Wednesday, November 19, 2014

The gang of three and their weak tea

The last time we saw the 3 mayoral candidates--Charles Robert Bone, Jeremy Kane and Megan Barry--together in North Nashville it was 3 months ago for the town hall meeting held in the wake of the shooting of Michael Brown in Ferguson, MO. In August and then in September I pointed out that none of three had said anything meaningful about how to deal with either the militarization of police or the problem of police brutality in predominantly African American neighborhoods.

I'm not aware of any promises or policy proposals that any of these candidates made on the subject in October. Now, after 100 days, on the eve of a grand jury decision on the shooting, with Missouri in a declared state of emergency and protests planned around the nation (including Chattanooga), these candidates made a second appearance in North Nashville this week. Nothing has changed. They still offer scant insight regarding what they are willing to do to deter a Ferguson from happening in Nashville.

Not only did they fail to address the question again, but their solutions for equality of prosperity leave something to be desired:

Bone, who spoke first, said investment and attention on downtown Nashville isn’t being felt in all neighborhoods, even just five miles from the city’s core, where the forum took place.

“In many respects, we sit 50 miles away,” said Bone, an attorney. “As a city, I think we should have the obligation to keep our foot on the gas, but at the same time to be very intentional about taking the investment and that prosperity that some of us are seeing and pushing it out to communities like Bordeaux and North Nashville.”

Barry...was unequivocal about the state of the city: “There’s a lot of work still to do.” She briefly spoke about economic investment, education, social justice and transit.

“Neighborhoods are what knit all of this together,” Barry said. “I will make sure the neighborhoods we cherish exist even though all that economic development is coming.”

Taking only a slightly different approach, LEAD Academy charter school founder Kane used his time on the microphone to recount his family’s involvement in underserved neighborhoods.

He said that while the candidates agreed on Nashville’s needs, the difference would be the solutions they pursue. He said he has the track record in the school he founded and in his community service.

He said he wants to make sure the city’s reputation for nonprofit giving, entrepreneurship and strong faith improves all places.

What each of these candidates is offering North Nashville is not bold. It is weak tea for our edification. The vision for governing our communities must be larger than the trickle down strategies of Mr. Bone. The next mayor has to do more than merely make sure that neighborhoods "exist" amidst exclusive prosperity, as CM Barry suggests. Mr. Kane's claims that philanthropy and entrepreneurship are answers to preventing the destructive side of economic growth seem short-sighted, paternalistic and unsound.

These are all just the extension of Mayor Karl Dean's policies and practices, which have not been good for North Nashville. No less significantly, they still do not offer anything to address police militarization and brutality, which are issues that continue to be important and unresolved to North Nashville residents. Do these candidates really understand their audience when they come into our community? They all seem more at home in West Nashville.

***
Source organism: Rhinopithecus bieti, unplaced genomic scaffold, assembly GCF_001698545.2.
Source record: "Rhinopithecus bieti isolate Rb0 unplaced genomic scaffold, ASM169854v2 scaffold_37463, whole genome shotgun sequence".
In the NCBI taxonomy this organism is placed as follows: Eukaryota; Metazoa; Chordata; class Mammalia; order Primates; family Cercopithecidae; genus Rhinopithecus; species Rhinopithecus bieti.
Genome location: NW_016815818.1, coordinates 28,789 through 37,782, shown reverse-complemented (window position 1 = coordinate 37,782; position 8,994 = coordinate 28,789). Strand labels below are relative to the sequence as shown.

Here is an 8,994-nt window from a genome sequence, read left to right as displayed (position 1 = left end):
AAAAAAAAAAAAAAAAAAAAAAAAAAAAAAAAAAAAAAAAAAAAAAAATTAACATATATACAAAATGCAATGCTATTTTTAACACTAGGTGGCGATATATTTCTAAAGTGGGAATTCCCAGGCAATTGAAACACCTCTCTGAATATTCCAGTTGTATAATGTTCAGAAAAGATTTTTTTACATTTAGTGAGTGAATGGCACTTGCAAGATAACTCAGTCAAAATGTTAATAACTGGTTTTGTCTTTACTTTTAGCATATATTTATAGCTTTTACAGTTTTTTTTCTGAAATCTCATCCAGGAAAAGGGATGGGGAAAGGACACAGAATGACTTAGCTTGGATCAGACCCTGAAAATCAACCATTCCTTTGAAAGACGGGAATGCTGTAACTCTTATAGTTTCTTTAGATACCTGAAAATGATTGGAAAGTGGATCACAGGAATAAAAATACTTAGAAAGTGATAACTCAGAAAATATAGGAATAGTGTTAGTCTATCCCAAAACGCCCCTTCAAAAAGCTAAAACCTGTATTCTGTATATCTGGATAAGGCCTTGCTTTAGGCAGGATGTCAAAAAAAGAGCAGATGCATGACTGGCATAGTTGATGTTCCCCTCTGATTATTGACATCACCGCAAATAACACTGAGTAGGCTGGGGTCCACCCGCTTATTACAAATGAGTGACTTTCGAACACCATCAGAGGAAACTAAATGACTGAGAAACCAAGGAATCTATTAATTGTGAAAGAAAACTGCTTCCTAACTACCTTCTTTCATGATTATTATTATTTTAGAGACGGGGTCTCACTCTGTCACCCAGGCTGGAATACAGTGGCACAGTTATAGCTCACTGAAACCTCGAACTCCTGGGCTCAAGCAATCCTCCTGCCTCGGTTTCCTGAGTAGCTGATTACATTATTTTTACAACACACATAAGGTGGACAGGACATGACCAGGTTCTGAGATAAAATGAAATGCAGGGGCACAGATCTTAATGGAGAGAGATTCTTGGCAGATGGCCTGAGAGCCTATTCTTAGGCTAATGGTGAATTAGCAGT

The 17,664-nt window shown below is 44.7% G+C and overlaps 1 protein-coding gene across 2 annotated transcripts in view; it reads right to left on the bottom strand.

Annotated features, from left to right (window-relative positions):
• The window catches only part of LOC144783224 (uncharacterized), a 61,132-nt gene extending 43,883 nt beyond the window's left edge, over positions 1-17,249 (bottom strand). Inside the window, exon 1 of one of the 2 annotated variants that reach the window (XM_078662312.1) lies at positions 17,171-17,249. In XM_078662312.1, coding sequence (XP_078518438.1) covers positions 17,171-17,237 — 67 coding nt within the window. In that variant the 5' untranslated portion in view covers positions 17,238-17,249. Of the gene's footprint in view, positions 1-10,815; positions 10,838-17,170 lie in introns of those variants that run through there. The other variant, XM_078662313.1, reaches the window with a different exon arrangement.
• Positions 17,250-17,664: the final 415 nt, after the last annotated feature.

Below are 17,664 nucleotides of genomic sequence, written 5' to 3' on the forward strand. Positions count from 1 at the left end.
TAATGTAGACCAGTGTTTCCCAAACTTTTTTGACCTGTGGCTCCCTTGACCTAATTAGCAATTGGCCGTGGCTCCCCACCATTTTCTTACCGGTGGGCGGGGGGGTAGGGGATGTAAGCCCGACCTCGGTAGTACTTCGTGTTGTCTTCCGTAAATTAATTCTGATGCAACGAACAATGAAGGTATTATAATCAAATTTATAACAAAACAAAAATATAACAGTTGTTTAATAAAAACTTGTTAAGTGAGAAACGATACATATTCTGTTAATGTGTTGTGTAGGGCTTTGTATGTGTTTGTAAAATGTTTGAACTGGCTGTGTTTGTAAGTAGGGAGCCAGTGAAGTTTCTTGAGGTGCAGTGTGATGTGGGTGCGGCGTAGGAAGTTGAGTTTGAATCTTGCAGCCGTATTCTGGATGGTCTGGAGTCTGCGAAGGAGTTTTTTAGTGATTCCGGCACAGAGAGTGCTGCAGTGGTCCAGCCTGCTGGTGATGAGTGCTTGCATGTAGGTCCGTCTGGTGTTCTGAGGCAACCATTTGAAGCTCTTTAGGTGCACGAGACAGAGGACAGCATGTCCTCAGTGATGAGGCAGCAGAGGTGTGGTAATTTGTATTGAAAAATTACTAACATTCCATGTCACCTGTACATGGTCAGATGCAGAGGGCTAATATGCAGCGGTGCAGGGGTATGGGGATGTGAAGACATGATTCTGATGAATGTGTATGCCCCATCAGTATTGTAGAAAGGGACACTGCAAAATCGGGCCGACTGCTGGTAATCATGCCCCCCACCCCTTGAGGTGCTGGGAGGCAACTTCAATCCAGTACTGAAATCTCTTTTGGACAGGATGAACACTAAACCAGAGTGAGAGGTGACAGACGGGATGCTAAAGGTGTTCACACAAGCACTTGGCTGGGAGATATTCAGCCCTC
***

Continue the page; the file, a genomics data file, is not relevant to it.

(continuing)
The gang of three minimize the disjuncture of Metro Nashville's financial investments in big business downtown and the shrinking resources for services to neighborhoods outside of the Courthouse sphere of opulence. Many of our communities are dislocated from the rising wealth focused on the tourism, hospitality and entertainment industries. Unchecked economic growth, leveraged by self-serving developers, tends to cause untrammeled gentrification of North Nashville neighborhoods, driving folks of more modest income out while dismantling diversity.

With that kind of dislocation, police may be more prone to mobilize to protect the movers and shakers if movements appear to protest the injustices. With whom will Metro Police identify in neighborhoods bypassed by subsidized wealth? What kind of patience and forbearance will cops show for people who orbit far and away from the inner bands of Music City influence?

We can be sure that Metro Nashville will protect its huge investments in Nashville's wealthiest private enterprises. Local government cannot afford to lose its corporate welfare wager. Will the police follow suit? How they will treat the 99% as well as dissenters remains open to question. But let us be crystal clear: they have the firepower to suppress popular dissent, especially non-violent civil disobedience, if they choose to; they have a militarized arsenal suited for urban warfare if necessary.

And Ferguson showed that when cops march against protesters a good number of innocent bystanders and local neighborhoods are dealt the unjust collateral damage.

For Nashville's mayoral candidates to continue to fail to address the capacity of Metro Police to exercise different standards in North Nashville neighborhoods than they do elsewhere indicates to me that none of them is truly serious about being mayor of all of Nashville.

Ferguson will stay on our radar. When will it appear on theirs?

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